And unfortunately, they were right, because in 2020 in response to the so-called unrest, these protests were by and large peaceful. The CCP introduced something called the National Security Law, which had a chilling effect not only on civil and political liberties in Hong Kong, but on business communities operating environment there, and led to the mass exodus of several Hong Kongers, many of whom have had to flee to the United Kingdom and to other capitals across the globe.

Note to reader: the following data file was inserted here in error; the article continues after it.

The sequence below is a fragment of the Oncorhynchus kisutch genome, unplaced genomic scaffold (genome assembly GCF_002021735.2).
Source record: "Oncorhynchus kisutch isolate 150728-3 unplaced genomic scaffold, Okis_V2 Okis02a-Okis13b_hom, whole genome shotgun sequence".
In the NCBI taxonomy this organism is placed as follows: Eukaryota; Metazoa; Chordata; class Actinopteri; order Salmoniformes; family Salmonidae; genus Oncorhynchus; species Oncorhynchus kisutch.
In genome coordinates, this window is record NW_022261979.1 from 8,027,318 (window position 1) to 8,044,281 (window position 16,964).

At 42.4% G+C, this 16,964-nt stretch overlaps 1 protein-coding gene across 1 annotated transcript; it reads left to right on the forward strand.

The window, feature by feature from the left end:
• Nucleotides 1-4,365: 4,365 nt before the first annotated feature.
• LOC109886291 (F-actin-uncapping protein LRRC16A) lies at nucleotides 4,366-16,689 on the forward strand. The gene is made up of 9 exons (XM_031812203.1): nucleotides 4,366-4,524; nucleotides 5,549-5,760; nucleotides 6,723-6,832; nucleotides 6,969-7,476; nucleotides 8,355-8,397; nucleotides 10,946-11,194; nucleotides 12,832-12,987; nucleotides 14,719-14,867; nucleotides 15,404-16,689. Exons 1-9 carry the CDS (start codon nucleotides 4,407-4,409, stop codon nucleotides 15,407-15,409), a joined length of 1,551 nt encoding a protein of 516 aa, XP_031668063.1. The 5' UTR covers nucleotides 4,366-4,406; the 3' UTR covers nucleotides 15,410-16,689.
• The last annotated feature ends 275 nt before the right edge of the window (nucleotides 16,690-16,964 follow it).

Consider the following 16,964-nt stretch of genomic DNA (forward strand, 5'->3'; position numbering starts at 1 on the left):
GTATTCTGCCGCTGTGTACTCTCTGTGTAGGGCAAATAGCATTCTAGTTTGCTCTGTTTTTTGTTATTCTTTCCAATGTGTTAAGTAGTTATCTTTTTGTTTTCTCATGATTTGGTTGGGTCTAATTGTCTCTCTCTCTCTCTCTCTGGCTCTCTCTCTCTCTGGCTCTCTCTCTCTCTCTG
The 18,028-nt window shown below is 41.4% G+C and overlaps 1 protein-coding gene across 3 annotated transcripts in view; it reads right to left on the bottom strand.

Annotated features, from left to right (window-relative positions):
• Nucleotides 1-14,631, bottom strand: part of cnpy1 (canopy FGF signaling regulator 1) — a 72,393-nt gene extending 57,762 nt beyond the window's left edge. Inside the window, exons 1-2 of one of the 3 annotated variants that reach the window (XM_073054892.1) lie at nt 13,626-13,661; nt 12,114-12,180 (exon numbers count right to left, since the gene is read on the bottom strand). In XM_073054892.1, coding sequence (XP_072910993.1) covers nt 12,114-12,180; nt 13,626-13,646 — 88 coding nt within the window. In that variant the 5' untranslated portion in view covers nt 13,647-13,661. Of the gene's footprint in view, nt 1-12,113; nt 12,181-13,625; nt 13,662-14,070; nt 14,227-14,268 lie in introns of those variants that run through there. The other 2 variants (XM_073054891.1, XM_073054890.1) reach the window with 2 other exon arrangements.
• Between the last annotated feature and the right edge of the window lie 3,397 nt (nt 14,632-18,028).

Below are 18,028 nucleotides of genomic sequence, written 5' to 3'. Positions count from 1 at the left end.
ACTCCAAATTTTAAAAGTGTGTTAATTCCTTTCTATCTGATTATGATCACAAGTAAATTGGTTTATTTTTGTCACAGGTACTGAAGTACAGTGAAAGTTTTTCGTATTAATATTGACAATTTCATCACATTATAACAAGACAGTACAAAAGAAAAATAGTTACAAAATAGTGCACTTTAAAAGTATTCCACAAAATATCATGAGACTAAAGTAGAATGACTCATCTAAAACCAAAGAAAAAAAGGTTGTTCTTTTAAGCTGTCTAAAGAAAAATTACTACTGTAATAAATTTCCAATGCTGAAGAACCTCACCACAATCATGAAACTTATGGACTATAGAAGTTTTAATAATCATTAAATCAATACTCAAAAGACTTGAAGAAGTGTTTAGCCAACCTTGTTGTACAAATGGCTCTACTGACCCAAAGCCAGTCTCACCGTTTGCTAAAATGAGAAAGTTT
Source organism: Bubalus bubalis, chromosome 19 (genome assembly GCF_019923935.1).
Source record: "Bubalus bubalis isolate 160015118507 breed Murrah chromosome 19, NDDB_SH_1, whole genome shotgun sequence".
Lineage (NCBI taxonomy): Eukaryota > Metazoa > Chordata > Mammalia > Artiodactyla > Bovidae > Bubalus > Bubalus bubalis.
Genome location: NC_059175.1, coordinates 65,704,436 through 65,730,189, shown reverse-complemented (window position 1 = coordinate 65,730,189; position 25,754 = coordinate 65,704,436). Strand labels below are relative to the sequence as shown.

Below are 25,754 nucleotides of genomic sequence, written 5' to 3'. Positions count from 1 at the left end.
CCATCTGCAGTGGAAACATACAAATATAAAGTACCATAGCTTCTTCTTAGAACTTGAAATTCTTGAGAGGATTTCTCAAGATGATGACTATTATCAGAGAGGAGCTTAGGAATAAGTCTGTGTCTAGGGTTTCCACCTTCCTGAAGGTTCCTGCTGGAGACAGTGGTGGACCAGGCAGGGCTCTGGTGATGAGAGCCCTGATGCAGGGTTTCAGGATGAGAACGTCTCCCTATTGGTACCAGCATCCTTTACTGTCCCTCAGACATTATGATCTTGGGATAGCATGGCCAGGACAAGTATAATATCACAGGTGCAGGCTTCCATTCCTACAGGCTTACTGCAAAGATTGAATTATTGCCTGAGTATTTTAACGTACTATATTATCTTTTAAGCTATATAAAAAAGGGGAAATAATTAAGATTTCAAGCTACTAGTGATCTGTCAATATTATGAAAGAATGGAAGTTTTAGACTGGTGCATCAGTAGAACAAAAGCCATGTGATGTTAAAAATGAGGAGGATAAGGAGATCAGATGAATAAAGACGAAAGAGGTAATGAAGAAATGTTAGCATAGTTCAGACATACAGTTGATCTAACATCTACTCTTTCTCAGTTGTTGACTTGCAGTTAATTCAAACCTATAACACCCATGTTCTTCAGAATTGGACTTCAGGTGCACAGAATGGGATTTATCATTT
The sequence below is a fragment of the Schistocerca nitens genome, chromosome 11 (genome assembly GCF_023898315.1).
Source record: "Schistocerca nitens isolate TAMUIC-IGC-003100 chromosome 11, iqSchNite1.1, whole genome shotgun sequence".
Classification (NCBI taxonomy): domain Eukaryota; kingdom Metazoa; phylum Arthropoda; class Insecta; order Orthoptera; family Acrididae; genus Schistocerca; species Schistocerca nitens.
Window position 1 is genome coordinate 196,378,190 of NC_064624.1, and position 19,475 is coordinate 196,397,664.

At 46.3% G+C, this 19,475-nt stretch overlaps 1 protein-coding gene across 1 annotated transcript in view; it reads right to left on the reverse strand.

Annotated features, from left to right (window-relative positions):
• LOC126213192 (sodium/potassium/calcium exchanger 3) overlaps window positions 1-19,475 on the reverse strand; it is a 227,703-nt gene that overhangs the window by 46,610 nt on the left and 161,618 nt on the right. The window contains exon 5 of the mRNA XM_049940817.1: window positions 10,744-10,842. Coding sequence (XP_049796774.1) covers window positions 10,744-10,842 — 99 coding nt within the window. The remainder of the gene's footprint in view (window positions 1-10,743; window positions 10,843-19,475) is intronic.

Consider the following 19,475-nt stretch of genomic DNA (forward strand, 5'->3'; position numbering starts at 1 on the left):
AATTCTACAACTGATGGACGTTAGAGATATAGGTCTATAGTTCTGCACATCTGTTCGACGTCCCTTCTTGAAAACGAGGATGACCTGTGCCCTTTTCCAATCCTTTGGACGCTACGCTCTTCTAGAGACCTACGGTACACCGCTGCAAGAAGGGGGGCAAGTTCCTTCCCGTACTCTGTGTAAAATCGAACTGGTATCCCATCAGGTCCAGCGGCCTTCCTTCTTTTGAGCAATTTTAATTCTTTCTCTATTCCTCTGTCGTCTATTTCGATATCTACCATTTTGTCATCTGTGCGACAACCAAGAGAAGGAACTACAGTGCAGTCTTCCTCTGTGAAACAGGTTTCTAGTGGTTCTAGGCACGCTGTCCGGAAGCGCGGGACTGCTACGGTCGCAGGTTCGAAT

While Hong Kong might not be a genocide like we’re seeing against the Uyghurs, it might not have that same sort of visceral response that you have when you see what the CCP is doing to subjugate Uyghurs, it represents the destruction of freedom, and I think it represents what happens when the U.S. chooses to focus less on human rights issues and it’s policy thinking we can wait to address the human rights issues after we have other security or economic concerns under control, and it fails to realize that all of those issues are really interconnected. And today, there’s over 1,100 people who are currently serving time in jail on politically motivated charges in Hong Kong.